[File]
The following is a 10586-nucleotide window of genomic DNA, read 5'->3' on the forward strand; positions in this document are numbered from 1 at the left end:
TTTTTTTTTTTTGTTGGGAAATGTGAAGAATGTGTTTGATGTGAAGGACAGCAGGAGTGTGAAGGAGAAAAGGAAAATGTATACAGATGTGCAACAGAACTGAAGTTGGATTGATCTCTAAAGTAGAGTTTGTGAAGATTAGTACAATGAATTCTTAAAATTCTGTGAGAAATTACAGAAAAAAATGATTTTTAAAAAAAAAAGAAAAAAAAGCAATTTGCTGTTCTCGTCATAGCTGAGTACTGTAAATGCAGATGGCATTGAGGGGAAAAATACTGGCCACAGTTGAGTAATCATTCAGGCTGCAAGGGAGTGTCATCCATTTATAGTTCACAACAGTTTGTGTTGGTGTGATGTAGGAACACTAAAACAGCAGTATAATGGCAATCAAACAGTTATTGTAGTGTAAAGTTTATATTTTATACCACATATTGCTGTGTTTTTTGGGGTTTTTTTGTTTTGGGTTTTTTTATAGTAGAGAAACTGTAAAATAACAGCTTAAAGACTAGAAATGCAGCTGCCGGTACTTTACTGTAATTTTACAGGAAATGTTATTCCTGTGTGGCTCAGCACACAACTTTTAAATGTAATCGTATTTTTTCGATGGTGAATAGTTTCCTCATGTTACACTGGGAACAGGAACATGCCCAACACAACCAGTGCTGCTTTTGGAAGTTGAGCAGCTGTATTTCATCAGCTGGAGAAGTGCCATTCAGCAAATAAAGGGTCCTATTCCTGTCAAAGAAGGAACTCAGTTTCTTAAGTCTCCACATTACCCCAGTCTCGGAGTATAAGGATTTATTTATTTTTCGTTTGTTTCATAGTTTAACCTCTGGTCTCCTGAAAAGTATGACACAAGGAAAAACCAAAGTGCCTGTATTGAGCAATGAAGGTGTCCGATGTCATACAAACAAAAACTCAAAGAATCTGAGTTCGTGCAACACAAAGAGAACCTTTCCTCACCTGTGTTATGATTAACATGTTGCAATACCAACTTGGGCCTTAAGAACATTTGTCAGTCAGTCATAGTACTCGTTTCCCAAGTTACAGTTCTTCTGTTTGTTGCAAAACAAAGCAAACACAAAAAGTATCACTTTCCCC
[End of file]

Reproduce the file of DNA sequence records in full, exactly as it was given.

The following is a 10586-nucleotide window of genomic DNA, read 5'->3' on the forward strand; positions in this document are numbered from 1 at the left end:
TTTTTTTTTTTTGTTGGGAAATGTGAAGAATGTGTTTGATGTGAAGGACAGCAGGAGTGTGAAGGAGAAAAGGAAAATGTATACAGATGTGCAACAGAACTGAAGTTGGATTGATCTCTAAAGTAGAGTTTGTGAAGATTAGTACAATGAATTCTTAAAATTCTGTGAGAAATTACAGAAAAAAATGATTTTTAAAAAAAAAAGAAAAAAAAGCAATTTGCTGTTCTCGTCATAGCTGAGTACTGTAAATGCAGATGGCATTGAGGGGAAAAATACTGGCCACAGTTGAGTAATCATTCAGGCTGCAAGGGAGTGTCATCCATTTATAGTTCACAACAGTTTGTGTTGGTGTGATGTAGGAACACTAAAACAGCAGTATAATGGCAATCAAACAGTTATTGTAGTGTAAAGTTTATATTTTATACCACATATTGCTGTGTTTTTTGGGGTTTTTTTGTTTTGGGTTTTTTTATAGTAGAGAAACTGTAAAATAACAGCTTAAAGACTAGAAATGCAGCTGCCGGTACTTTACTGTAATTTTACAGGAAATGTTATTCCTGTGTGGCTCAGCACACAACTTTTAAATGTAATCGTATTTTTTCGATGGTGAATAGTTTCCTCATGTTACACTGGGAACAGGAACATGCCCAACACAACCAGTGCTGCTTTTGGAAGTTGAGCAGCTGTATTTCATCAGCTGGAGAAGTGCCATTCAGCAAATAAAGGGTCCTATTCCTGTCAAAGAAGGAACTCAGTTTCTTAAGTCTCCACATTACCCCAGTCTCGGAGTATAAGGATTTATTTATTTTTCGTTTGTTTCATAGTTTAACCTCTGGTCTCCTGAAAAGTATGACACAAGGAAAAACCAAAGTGCCTGTATTGAGCAATGAAGGTGTCCGATGTCATACAAACAAAAACTCAAAGAATCTGAGTTCGTGCAACACAAAGAGAACCTTTCCTCACCTGTGTTATGATTAACATGTTGCAATACCAACTTGGGCCTTAAGAACATTTGTCAGTCAGTCATAGTACTCGTTTCCCAAGTTACAGTTCTTCTGTTTGTTGCAAAACAAAGCAAACACAAAAAGTATCACTTTCCCC